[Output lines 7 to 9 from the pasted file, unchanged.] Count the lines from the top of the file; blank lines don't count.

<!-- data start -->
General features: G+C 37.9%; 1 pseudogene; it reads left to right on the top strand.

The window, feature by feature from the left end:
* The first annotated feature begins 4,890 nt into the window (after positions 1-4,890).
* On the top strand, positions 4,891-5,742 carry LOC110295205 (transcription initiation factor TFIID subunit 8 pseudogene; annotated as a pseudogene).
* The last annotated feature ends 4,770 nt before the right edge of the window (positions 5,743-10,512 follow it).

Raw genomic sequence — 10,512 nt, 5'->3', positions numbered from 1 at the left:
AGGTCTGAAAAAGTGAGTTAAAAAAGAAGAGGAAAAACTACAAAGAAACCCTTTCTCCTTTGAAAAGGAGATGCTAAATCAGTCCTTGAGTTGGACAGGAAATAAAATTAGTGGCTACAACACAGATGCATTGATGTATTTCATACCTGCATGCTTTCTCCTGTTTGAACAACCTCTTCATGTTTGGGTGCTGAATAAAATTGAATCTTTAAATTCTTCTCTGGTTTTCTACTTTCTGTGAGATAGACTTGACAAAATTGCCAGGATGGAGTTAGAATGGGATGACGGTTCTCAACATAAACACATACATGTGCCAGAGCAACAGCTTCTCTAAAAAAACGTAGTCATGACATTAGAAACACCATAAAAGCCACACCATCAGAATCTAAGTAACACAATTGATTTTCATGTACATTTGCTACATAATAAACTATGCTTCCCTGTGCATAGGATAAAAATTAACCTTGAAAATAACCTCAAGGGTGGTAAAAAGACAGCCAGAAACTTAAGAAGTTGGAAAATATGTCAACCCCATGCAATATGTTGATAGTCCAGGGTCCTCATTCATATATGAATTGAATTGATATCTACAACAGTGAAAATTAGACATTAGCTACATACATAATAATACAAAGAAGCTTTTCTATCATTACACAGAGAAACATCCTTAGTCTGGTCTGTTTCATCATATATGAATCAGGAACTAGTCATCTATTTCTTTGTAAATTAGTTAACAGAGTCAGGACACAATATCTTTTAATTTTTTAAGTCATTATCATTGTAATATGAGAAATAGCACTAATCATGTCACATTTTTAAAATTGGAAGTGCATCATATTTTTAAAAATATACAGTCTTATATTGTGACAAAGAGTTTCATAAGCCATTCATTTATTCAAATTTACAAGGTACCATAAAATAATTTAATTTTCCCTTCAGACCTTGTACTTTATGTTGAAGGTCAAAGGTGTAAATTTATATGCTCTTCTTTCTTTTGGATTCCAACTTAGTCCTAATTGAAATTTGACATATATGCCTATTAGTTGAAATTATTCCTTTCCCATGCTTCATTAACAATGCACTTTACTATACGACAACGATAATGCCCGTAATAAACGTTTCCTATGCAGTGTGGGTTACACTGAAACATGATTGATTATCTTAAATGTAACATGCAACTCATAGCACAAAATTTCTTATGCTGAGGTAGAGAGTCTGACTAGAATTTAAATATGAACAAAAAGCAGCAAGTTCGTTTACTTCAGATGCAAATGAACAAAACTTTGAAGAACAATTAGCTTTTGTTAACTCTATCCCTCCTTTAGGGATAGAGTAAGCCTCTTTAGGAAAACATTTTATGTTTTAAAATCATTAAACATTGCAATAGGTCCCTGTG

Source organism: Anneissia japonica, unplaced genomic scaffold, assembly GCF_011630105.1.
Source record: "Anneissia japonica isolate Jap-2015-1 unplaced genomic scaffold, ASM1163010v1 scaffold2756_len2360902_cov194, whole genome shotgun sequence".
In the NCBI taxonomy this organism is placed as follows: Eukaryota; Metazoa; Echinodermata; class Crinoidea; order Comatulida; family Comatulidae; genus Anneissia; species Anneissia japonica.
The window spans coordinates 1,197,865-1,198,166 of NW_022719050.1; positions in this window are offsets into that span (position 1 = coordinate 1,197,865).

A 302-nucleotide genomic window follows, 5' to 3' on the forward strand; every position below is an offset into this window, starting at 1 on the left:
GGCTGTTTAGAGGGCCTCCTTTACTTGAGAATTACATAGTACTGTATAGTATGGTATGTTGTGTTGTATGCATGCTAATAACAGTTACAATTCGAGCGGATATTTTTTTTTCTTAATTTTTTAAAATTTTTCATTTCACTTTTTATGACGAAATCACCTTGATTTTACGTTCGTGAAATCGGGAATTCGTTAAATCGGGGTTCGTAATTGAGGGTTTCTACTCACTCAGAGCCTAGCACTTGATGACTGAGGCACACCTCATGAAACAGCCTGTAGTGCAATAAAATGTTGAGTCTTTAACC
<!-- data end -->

AGGTCTGAAAAAGTGAGTTAAAAAAGAAGAGGAAAAACTACAAAGAAACCCTTTCTCCTTTGAAAAGGAGATGCTAAATCAGTCCTTGAGTTGGACAGGAAATAAAATTAGTGGCTACAACACAGATGCATTGATGTATTTCATACCTGCATGCTTTCTCCTGTTTGAACAACCTCTTCATGTTTGGGTGCTGAATAAAATTGAATCTTTAAATTCTTCTCTGGTTTTCTACTTTCTGTGAGATAGACTTGACAAAATTGCCAGGATGGAGTTAGAATGGGATGACGGTTCTCAACATAAACACATACATGTGCCAGAGCAACAGCTTCTCTAAAAAAACGTAGTCATGACATTAGAAACACCATAAAAGCCACACCATCAGAATCTAAGTAACACAATTGATTTTCATGTACATTTGCTACATAATAAACTATGCTTCCCTGTGCATAGGATAAAAATTAACCTTGAAAATAACCTCAAGGGTGGTAAAAAGACAGCCAGAAACTTAAGAAGTTGGAAAATATGTCAACCCCATGCAATATGTTGATAGTCCAGGGTCCTCATTCATATATGAATTGAATTGATATCTACAACAGTGAAAATTAGACATTAGCTACATACATAATAATACAAAGAAGCTTTTCTATCATTACACAGAGAAACATCCTTAGTCTGGTCTGTTTCATCATATATGAATCAGGAACTAGTCATCTATTTCTTTGTAAATTAGTTAACAGAGTCAGGACACAATATCTTTTAATTTTTTAAGTCATTATCATTGTAATATGAGAAATAGCACTAATCATGTCACATTTTTAAAATTGGAAGTGCATCATATTTTTAAAAATATACAGTCTTATATTGTGACAAAGAGTTTCATAAGCCATTCATTTATTCAAATTTACAAGGTACCATAAAATAATTTAATTTTCCCTTCAGACCTTGTACTTTATGTTGAAGGTCAAAGGTGTAAATTTATATGCTCTTCTTTCTTTTGGATTCCAACTTAGTCCTAATTGAAATTTGACATATATGCCTATTAGTTGAAATTATTCCTTTCCCATGCTTCATTAACAATGCACTTTACTATACGACAACGATAATGCCCGTAATAAACGTTTCCTATGCAGTGTGGGTTACACTGAAACATGATTGATTATCTTAAATGTAACATGCAACTCATAGCACAAAATTTCTTATGCTGAGGTAGAGAGTCTGACTAGAATTTAAATATGAACAAAAAGCAGCAAGTTCGTTTACTTCAGATGCAAATGAACAAAACTTTGAAGAACAATTAGCTTTTGTTAACTCTATCCCTCCTTTAGGGATAGAGTAAGCCTCTTTAGGAAAACATTTTATGTTTTAAAATCATTAAACATTGCAATAGGTCCCTGTG

Source organism: Anneissia japonica, unplaced genomic scaffold, assembly GCF_011630105.1.
Source record: "Anneissia japonica isolate Jap-2015-1 unplaced genomic scaffold, ASM1163010v1 scaffold2756_len2360902_cov194, whole genome shotgun sequence".